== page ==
But we’re here to discuss album covers and this 1982 LP from Sanborn has a sleeve with a picture by the marvellously named Lou Beach (I really hope he has a son called Sandy) which is worth a look. Born in Germany of Polish parents, Beach came to the USA at the age of four. Leaving high school he hitched a ride with some hippies and after several blue-collar jobs concentrated on his art. He hit fame with his Grammy winning album cover for Weather Report’s 1971 debut album.
I like its bold colours, which if you have read my previous blogs, you will already know that I am a sucker for (and if you haven’t read them – why not?). I also appreciate the way it initially appears to be a simple street scene but on taking a closer look, the distorted perspectives and repeated images appear. It is bright and brash, and I think fun. Like much of the eighties.
Talking of Germany, the label, based in that country – ECM – also featuring in my 1970s blog, was going from strength to strength. This 1984 Art Ensemble of Chicago album is designed by the ECM design supremo, Barbara Wojirsch. The effervescent cover is a painting by one of the musicians of the band, sax player Roscoe E Mitchell. Mitchell was one of the founding members of the nineteen sixties non-profit Association for the Advancement of Creative Musicians (AACM), which had been inspired by the black cultural movements of the decade, which had in turn had grown out of the black consciousness movement. The Art Ensemble grew out of the AACM.
But in the 1980s things were also brewing elsewhere in Europe, in the UK to be precise. Acid jazz was yet another fusion, of jazz with funk, pop, soul and disco (and the kitchen sink if required). Like previous fusions it repulsed as many as it attracted. One band in the nineteen eighties club jazz scene was the James Taylor Quartet who had Taylor’s Hammond B3 playing at its core. Mission Impossible was their debut album and as both the title and design suggest, was a set of cover versions of film themes. This was groovy before Austin Powers was even a sparkle in Mike Myers’ eyes.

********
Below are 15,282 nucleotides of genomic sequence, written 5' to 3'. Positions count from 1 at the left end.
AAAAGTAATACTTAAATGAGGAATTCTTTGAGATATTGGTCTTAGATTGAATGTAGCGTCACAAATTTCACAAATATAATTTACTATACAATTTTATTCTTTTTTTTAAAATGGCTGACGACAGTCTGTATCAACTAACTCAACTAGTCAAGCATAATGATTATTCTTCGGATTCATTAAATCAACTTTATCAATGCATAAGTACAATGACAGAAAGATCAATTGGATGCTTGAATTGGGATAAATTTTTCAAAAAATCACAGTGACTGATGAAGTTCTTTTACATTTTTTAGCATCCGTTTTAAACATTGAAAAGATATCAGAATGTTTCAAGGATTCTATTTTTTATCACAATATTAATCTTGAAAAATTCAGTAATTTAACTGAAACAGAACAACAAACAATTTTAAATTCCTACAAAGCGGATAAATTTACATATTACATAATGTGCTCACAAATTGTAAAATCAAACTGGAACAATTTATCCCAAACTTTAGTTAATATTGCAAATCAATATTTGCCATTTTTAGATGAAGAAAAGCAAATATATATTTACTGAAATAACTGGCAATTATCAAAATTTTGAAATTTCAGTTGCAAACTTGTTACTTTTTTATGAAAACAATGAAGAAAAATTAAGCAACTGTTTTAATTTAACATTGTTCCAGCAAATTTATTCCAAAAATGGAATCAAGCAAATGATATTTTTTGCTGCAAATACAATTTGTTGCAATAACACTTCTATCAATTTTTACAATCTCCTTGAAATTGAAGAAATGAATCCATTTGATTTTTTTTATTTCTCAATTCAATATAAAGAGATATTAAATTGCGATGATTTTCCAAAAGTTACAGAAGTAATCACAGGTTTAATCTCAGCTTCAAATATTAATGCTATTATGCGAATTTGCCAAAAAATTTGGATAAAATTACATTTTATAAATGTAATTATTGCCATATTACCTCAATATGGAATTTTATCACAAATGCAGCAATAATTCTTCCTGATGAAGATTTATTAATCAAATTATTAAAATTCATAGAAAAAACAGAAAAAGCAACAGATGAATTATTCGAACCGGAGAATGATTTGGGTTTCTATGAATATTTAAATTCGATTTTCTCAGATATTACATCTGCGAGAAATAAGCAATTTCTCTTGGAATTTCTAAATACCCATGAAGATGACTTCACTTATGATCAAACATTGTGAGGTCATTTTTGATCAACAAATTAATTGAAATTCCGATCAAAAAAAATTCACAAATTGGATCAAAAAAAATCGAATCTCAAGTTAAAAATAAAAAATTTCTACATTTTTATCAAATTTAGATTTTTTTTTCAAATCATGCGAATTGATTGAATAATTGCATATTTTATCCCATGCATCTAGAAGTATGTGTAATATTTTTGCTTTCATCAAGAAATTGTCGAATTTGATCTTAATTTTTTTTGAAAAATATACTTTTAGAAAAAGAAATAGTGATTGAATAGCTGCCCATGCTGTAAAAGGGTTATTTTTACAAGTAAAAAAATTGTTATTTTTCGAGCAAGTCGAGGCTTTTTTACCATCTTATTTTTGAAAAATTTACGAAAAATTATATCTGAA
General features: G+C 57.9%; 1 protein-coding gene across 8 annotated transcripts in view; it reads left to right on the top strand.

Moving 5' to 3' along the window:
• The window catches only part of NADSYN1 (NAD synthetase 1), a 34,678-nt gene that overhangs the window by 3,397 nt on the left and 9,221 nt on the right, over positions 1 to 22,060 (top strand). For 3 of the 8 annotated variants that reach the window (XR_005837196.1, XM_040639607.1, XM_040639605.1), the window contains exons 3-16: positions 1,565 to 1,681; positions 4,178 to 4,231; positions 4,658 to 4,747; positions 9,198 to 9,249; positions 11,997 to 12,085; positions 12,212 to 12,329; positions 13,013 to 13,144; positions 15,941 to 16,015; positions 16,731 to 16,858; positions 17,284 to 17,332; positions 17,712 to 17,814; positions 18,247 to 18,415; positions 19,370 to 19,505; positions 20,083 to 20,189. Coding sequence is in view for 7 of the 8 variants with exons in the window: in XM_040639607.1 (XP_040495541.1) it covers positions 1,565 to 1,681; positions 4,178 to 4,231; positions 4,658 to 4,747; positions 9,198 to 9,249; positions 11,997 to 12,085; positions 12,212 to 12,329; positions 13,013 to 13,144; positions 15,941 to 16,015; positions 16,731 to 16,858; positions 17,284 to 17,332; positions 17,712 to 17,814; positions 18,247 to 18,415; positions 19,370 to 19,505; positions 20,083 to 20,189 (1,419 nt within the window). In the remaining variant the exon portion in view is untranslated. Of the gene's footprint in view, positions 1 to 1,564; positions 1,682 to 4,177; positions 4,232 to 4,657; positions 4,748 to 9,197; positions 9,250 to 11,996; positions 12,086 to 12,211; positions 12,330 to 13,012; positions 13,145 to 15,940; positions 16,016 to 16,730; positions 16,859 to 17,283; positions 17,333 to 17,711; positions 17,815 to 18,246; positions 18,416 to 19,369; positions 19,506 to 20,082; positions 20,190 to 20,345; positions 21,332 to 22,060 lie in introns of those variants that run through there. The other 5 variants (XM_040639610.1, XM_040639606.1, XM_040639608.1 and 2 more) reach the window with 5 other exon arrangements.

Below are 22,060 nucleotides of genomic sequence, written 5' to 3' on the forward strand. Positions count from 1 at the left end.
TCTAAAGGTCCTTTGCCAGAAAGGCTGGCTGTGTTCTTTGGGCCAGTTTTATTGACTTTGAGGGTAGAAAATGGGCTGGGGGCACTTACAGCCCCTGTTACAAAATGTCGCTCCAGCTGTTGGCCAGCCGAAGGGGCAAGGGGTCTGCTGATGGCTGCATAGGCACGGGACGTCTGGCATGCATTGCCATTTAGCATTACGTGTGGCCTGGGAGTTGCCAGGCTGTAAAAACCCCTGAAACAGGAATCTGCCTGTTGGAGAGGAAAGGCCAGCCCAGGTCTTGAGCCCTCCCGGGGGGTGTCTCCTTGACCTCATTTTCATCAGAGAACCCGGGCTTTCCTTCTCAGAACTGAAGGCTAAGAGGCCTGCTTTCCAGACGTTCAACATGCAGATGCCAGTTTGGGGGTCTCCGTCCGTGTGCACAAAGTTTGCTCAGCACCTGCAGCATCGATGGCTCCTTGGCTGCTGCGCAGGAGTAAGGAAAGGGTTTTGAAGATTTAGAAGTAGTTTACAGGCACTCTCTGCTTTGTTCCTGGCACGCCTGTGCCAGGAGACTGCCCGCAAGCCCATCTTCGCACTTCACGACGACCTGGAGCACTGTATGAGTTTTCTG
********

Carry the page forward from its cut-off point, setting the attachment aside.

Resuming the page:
This 1989 compilation is an example of the work of art director and designer Andrew Sutton who designed albums for many acid house and acid jazz musicians. But is it a jazz album?
There was less ambivalence about the rise of the London born jazz sax player Courtney Pine. Destiny Song (1988), is his second album with the sleeve a repeated photograph of Pine, from music industry photographer Mike Prior.
As Pine shows, sometimes you don’t need fine art, playful visual puns, collage or fancy typography – a photo of the musician looking cool is quite enough. And coolness is something which jazz musicians have a large stock of. Don Cherry is sitting there, with his trumpet pressed to his lips, wearing a white hat. Just cool.
And this one too. This photograph by Irving Penn is so close up that you feel as if you can see every pore of Miles Davis’ skin. Penn specialises in close ups of the famous, the VERY famous, with the likes of W.H Auden and Picasso having their faces snapped by him. The cover won a Grammy for the Japanese designer Eiko Ishioka, whose credits also include designing the costumes for the film Bram Stoker’s Dracula and the uniforms for the Japanese 2002 Winter Olympics team.
A different Davis. This one is Anthony. His 1988 album features a simple and effective, if none too subtle, picture with an allusion to the title. But then designer, Ivan Chermayeff, has made his name with effective designs which stay in the memory because his CV includes logo designs for a host of well-known multi-nationals. A thought does occur to me that many of the sleeves of the nineteen sixties and seventies were influenced by the militancy of the time. Whereas here, the links are with big corporations; maybe that is a coincidence or maybe it says a lot about the decades concerned.